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The postmaster plonked the mail into the slot in the door. Scooping…

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Watchful and worried.
The postmaster plonked the mail into the slot in the door. Scooping up his bag, he made his way to the rest of the houses.

At this last house, the mail had been rather normal -- credit card letters, random tickets for various concerts, and letters addressed to "Terry" from "Mum." In the very middle, however, laid an envelope that read: "To Terry." It had nothing else on it. No address, no return address. Only a name.


Dear Terry,

I know it’s been quite a while since we’ve talked due to, well, territorial issues, but I never got to properly say goodbye to you. Actually, I never got to properly say goodbye to anyone. I thought there would be so much time before now, but I suppose that just didn’t happen, did it?

I know that this letter sounds quite impossible, but I assure you, this is no joke at all. If you need proof, I know that your worst fear is of lobsters because you heard one screaming in a restaurant once. I am afraid of cockroaches and being alone. My middle name’s Hemangini, and it means “girl with the golden body.” Fair enough?

Before I go away forever, I want you to know that I love you. With all of my heart and soul that still lives on, I will always love you, in this world and in the next. Because I know that you’re the only one who would ever read any of my letters, I’d really like it if you told everyone else that we were ever close to. I know it’s a lot to ask, but Terry, if someone can keep our group together, it’s you.

Terry, I really am happy here. It’s for the best, and I want you to know that I am safe here. Everything is so careless. And you wouldn’t believe it, Terry, the stereotypes are right. Everything is so light. I feel uplifted just because of it. Even the tiniest bit of darkness can’t slip through. I don’t feel anything. …In a good way.

And because I may never get a chance to say another goodbye, I want to clarify that I really do love you. You were always my friend, and I will always consider you my best friend, through it all. I hope you know that I do have high hopes for you in the future, and I will always be watching over you. Know that even through the darkest of times, I’ll be with you, protecting you. Because that’s what friends do.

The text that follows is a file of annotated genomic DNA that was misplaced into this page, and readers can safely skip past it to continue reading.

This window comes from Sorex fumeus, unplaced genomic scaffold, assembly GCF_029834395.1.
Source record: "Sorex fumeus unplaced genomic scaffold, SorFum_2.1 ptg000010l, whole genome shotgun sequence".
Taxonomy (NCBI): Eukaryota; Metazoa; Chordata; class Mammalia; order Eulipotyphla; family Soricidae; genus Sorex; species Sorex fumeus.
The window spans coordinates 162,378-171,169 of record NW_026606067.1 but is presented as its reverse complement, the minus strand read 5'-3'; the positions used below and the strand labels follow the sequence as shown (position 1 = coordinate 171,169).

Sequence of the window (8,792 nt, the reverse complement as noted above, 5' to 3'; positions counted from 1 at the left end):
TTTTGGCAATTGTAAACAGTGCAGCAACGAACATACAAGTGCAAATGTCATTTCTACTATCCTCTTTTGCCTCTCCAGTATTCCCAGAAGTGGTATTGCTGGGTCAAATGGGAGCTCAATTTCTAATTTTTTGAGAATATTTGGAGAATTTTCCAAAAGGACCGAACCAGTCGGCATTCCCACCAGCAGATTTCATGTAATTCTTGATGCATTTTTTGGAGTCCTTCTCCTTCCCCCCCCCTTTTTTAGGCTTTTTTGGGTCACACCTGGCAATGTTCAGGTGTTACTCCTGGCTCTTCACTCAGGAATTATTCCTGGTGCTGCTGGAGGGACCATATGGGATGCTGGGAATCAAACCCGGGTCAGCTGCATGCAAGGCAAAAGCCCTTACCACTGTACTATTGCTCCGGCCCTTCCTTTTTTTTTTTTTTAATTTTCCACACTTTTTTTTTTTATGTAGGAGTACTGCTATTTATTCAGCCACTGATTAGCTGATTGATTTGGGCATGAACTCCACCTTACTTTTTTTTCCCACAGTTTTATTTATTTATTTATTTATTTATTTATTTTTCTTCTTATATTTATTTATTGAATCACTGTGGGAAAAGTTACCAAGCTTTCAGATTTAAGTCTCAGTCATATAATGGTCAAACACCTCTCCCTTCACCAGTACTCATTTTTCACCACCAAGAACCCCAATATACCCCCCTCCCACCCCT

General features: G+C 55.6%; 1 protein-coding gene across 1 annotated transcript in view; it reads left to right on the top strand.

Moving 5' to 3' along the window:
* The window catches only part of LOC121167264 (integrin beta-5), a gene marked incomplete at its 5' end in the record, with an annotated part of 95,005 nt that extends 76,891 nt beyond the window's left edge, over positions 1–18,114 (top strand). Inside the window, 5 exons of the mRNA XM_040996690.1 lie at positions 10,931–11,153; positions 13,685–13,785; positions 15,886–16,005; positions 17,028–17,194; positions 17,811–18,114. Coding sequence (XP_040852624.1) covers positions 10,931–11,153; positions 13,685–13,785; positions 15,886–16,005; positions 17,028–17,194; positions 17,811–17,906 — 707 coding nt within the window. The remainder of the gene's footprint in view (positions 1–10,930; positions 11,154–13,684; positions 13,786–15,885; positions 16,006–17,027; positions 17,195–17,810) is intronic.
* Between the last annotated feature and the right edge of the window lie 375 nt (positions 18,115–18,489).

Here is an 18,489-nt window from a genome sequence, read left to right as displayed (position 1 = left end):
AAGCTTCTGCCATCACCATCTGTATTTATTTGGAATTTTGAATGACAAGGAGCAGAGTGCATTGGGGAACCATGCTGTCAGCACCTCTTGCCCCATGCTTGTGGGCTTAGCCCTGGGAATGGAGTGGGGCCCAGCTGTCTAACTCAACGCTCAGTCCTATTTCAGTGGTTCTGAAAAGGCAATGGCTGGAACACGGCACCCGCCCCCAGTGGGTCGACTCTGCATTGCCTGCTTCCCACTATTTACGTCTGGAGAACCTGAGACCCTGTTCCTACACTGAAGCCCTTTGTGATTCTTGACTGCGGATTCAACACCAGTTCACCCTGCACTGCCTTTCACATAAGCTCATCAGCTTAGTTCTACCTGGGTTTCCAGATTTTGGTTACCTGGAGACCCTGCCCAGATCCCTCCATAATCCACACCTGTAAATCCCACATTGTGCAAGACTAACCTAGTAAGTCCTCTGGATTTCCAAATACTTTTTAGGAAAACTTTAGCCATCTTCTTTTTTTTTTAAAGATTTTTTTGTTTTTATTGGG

I can’t quite say what made me depart this world, but I do know that this was meant to happen. Everything will turn out all right because of this, and I know it. Keep calm. Be safe. Remember that in that little space of time between dreaming and awakening, that is where you will find me.

I love you, Terry Boot, and you will always be my best friend. Goodbye.

Love,
Padma Patil.
  • It was late when Terry walked up the path to his front door, something he had done for years, but today it was different. He noticed the way the people on his street had painstakingly put their front gardens together and he wondered how long they had spent deliberating over such mundane details as which colours to put together or choosing the different types of plants or flowers for the different seasons. He found himself listening to sounds he would usually have ignored or not previously noticed, like the blare of a car radio, raised voices from the open window of a house across the street, the sound of a baby crying. He also found himself noticing the slightest movements. He stopped to watch his neighbour’s cat sneak softly away into the growing darkness. It seemed important somehow to note all of these unimportant, unnoticed, every day details. What if I were never to walk down this street again? he thought as he let himself into the house he had grown up in.

    Terry stepped over the pile of letters lying on the rug. Closing the door behind him, he took off the black jacket he had worn to the funeral, his Ravenclaw tie and held them as he looked listlessly down the hall at the doors leading into various rooms. He stood for a moment like this, feeling numb, as though he were trapped in a nightmare and was waiting to wake up. Shaking his head, he flung the jacket and tie over the banister and headed upstairs, switching on all the lights before returning downstairs and switching all the lights on. His mum would have killed him if she had been there but he didn’t care. He couldn't sit in the oppressive darkness which seemed to weigh down on him. He needed the house to be full of light, perhaps that would ease some of the pain in his heart.